The European Union is proposing to ban all oil imports from Russia and remove the country’s biggest bank, Sberbank, from the SWIFT international payments network.
The latest: European Commission President Ursula von der Leyen said Wednesday the measures would form part of a sixth round of sanctions against Russia over its invasion of Ukraine, my CNN Business colleague Mark Thompson reports.
“We now propose a ban on Russian oil,” she said during a speech to the European Parliament. “Let’s be clear: it will not be easy. But we simply have to work on it. We will make sure that we phase out Russian oil in an orderly fashion, to maximize pressure on Russia, while minimizing the impact on our own economies.”
Crude oil supply would be phased out within six months, and imports of refined oil products by the end of 2022, she added.
News of the proposal, which still needs the approval of all EU member states, boosted crude oil prices. Last year, Russia accounted for about 27% of EU oil imports. The bloc will need to find supply elsewhere at a time when the market is already strained.
Market reaction: Brent futures, the global benchmark, rose more than 4% to above $109 a barrel, while US oil futures climbed above $106.80.
Oil prices have risen by about 40% since the start of the year on fears that Russia’s invasion of Ukraine will deliver a supply shock, fueling inflation and piling pressure on European economies.
EU countries have already agreed to phase out Russian coal imports but the bloc has found it much harder to reach consensus on oil sanctions despite weeks of talks.
But it’s not a done deal yet. Hungary recently reiterated its opposition to an oil embargo, and Slovakia is reportedly seeking an exemption.
Want another sign that the Federal Reserve is in a tight spot? Just look at the latest data on US job openings, which hit a record high in March.
The United States had 11.5 million open positions that month, the highest level since the Bureau of Labor Statistics started keeping track in 2000. The number of Americans who quit their jobs also hit an all-time high of 4.5 million.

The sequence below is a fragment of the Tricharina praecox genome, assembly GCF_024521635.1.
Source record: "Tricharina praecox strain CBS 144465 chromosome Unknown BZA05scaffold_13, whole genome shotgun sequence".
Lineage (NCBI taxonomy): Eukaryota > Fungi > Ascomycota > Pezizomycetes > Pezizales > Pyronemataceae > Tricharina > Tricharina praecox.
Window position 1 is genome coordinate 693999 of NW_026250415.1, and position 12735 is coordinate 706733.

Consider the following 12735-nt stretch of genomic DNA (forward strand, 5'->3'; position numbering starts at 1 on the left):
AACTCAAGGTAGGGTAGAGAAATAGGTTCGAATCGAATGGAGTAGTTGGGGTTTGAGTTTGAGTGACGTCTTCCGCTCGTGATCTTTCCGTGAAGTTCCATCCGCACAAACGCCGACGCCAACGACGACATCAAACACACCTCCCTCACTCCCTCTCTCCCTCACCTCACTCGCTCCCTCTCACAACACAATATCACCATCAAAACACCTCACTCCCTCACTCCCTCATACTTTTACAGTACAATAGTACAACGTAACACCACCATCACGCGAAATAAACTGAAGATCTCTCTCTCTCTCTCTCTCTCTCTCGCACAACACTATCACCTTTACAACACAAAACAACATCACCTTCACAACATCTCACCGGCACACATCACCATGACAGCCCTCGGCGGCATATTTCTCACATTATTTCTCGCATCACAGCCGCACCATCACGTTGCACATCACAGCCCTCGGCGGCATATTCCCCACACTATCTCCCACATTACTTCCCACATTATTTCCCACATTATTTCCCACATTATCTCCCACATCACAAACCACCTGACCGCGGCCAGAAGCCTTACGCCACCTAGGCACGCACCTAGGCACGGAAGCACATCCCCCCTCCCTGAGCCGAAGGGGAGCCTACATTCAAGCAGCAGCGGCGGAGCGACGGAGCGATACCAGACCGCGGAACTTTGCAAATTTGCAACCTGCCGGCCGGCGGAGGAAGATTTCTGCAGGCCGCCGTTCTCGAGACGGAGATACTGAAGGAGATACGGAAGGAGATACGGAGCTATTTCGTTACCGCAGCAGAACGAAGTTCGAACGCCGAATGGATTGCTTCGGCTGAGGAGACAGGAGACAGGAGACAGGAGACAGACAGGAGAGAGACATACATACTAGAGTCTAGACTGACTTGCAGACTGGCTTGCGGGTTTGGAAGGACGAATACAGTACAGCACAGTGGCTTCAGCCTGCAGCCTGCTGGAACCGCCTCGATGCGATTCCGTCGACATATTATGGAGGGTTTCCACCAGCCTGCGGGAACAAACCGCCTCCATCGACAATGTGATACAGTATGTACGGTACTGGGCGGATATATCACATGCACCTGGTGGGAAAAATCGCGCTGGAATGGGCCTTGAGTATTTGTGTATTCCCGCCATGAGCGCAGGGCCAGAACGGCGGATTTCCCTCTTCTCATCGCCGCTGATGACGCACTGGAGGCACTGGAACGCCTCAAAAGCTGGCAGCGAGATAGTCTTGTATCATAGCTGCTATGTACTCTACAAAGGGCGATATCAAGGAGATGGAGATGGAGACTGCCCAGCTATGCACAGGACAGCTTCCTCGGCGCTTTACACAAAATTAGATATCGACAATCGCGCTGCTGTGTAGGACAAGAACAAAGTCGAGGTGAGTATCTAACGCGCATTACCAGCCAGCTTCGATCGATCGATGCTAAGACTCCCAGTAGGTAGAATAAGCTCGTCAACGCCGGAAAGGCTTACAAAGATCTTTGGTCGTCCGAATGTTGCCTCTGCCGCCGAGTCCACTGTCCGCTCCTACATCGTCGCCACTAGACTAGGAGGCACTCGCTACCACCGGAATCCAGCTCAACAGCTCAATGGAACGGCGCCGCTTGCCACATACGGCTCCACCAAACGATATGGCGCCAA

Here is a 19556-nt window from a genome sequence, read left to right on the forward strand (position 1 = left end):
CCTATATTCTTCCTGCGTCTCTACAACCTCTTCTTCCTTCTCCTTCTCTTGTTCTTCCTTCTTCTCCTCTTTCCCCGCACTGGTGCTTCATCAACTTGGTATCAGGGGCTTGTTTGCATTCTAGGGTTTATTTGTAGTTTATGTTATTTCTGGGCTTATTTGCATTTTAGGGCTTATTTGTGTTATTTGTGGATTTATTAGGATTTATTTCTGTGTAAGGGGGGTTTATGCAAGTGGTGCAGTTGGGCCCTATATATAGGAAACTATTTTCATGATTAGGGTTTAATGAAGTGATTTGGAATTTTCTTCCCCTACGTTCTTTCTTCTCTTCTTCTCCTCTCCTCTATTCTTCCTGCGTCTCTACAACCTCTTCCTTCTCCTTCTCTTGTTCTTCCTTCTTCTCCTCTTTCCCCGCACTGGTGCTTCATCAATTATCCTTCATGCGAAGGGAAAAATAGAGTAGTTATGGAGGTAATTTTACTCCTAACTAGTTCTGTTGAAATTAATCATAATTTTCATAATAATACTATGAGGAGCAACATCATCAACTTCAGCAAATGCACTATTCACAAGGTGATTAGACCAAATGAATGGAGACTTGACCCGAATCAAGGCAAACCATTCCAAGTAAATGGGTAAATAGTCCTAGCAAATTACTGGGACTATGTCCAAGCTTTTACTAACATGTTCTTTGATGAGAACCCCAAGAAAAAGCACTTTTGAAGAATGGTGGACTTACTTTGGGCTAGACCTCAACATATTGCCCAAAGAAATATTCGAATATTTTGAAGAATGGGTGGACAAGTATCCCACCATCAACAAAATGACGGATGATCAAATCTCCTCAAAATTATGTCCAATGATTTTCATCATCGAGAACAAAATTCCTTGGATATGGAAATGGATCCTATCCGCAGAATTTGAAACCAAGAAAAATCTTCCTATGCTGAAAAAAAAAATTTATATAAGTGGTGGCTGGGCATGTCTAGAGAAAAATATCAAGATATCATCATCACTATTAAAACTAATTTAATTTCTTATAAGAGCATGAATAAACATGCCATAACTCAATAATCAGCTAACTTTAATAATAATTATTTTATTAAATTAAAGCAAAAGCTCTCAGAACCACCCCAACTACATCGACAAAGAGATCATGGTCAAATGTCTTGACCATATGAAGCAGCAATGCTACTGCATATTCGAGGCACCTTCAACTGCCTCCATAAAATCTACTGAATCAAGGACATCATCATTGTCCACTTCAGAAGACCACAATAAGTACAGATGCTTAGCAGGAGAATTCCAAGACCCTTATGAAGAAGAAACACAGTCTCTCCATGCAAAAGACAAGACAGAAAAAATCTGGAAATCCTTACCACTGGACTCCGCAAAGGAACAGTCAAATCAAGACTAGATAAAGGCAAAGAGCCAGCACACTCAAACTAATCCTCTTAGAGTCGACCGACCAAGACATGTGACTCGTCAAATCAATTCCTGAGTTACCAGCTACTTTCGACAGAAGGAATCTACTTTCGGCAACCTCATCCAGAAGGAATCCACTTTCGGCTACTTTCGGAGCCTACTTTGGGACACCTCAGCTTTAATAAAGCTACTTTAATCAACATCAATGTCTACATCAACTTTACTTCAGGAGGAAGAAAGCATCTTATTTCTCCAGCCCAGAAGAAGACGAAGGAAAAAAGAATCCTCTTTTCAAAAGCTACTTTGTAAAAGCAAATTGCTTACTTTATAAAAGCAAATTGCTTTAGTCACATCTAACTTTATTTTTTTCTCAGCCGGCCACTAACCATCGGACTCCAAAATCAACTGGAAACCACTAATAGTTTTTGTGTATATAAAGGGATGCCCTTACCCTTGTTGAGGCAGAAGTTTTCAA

On one hand, the data is a sign that the Federal Reserve has been effective in its aim of keeping policy loose to support the job market’s recovery from the pandemic, even as it overlooked inflation. Companies are creating hundreds of thousands of jobs each month, and people who want better pay or working conditions are finding it easy to switch from one role to another.
“Workers continue to quit and get hired at fast rates in today’s economy,” said Elise Gould, senior economist at the progressive Economic Policy Institute. “This ‘churn’ is a positive sign of a strengthening labor market where workers can quit, search and obtain new opportunities.”
But the massive number of job openings has also become part of the problem.
Employers need to pay more to find the workers they need, raising their costs. They then hike prices to maintain their margins — which in turn compels workers to ask for even higher wages to cover their expenses, creating a vicious cycle known as the “wage-price spiral” that policymakers are desperate to avoid.
(CVS), Dine Brands
(MRNA) and Uber
(UBER) report results before US markets open. Booking Holdings, Etsy
(ETSY), Hostess Brands
(TWNK) and Spirit Airlines
(SAVE) follow after the close.
- The ISM Non-Manufacturing Index, which tracks the US services sector, posts at 10 a.m. ET.
- The Fed’s latest policy announcement arrives at 2 p.m. ET, followed by a press conference with Powell.